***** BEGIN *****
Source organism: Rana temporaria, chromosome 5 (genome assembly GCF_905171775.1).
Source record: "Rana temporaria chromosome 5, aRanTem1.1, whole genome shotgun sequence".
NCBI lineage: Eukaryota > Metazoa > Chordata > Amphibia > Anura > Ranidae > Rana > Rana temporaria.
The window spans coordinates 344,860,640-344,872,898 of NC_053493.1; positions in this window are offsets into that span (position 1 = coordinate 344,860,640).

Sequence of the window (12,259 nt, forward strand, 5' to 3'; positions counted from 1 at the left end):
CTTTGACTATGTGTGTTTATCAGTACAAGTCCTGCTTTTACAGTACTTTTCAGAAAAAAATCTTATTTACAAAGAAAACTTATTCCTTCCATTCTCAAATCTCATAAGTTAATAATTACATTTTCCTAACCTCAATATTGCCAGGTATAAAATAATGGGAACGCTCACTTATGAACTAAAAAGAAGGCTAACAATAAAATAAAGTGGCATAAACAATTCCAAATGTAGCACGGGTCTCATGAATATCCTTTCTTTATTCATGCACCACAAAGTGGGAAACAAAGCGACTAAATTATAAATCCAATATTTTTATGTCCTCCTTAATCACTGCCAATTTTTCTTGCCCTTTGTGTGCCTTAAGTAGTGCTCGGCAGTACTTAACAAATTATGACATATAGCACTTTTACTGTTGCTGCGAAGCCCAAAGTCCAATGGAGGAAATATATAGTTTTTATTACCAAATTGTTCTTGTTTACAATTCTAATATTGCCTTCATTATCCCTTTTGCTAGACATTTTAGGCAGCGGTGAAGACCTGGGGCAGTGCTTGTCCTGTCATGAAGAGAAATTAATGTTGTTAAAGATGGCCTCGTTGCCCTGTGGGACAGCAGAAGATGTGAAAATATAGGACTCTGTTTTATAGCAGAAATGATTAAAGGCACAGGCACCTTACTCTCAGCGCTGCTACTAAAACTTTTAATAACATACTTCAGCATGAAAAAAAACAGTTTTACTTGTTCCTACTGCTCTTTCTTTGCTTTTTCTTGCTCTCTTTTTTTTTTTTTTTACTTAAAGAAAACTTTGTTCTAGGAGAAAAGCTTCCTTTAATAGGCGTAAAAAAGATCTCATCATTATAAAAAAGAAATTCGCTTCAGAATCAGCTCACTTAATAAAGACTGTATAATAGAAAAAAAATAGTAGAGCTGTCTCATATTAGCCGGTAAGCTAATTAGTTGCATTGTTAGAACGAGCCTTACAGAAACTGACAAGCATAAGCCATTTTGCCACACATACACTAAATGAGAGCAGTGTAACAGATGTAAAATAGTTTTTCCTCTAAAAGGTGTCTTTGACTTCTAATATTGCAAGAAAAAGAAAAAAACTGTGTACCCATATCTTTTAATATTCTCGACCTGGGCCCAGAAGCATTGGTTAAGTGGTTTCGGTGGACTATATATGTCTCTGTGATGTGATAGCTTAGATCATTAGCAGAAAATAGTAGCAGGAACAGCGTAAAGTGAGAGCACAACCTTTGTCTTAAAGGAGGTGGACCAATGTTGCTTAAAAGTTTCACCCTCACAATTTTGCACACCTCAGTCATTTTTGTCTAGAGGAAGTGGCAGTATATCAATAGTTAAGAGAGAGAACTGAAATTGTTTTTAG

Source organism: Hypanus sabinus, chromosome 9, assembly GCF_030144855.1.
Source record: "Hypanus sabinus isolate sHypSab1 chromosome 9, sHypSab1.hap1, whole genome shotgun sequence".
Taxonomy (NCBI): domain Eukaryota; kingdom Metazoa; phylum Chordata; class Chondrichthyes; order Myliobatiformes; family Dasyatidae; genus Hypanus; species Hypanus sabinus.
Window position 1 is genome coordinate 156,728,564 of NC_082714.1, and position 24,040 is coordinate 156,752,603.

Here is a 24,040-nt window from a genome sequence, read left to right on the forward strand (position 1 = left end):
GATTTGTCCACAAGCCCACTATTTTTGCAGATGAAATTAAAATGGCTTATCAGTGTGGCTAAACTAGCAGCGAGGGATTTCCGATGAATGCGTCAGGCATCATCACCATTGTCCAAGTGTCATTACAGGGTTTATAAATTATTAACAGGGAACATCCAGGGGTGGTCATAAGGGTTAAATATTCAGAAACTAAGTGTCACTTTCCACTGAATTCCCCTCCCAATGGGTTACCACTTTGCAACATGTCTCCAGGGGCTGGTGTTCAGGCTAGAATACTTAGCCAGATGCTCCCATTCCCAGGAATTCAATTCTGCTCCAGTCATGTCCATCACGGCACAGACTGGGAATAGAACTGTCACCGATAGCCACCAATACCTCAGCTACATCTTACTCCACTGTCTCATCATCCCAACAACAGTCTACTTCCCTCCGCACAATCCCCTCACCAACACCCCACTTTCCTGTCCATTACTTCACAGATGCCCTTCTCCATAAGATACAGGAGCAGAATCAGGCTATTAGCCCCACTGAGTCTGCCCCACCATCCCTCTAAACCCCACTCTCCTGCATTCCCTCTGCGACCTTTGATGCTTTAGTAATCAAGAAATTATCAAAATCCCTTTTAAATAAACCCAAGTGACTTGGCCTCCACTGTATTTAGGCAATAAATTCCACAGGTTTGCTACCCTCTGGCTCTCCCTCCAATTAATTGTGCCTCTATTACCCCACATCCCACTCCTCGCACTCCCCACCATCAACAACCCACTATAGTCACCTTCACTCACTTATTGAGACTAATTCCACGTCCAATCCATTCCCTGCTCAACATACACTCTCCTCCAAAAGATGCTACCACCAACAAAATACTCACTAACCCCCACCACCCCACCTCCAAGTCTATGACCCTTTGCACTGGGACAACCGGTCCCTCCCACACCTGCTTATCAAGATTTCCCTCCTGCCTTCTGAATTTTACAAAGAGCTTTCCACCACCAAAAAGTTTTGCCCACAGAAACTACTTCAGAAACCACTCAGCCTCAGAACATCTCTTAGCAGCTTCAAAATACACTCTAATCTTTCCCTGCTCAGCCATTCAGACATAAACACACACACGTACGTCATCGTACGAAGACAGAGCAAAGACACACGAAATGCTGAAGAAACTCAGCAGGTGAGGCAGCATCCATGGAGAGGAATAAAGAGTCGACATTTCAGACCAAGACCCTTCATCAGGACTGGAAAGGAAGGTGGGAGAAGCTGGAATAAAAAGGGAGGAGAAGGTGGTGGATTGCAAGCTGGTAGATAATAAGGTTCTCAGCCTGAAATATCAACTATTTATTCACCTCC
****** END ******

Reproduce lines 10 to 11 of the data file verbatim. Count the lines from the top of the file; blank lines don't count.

Window position 1 is genome coordinate 156,728,564 of NC_082714.1, and position 24,040 is coordinate 156,752,603.

Here is a 24,040-nt window from a genome sequence, read left to right on the forward strand (position 1 = left end):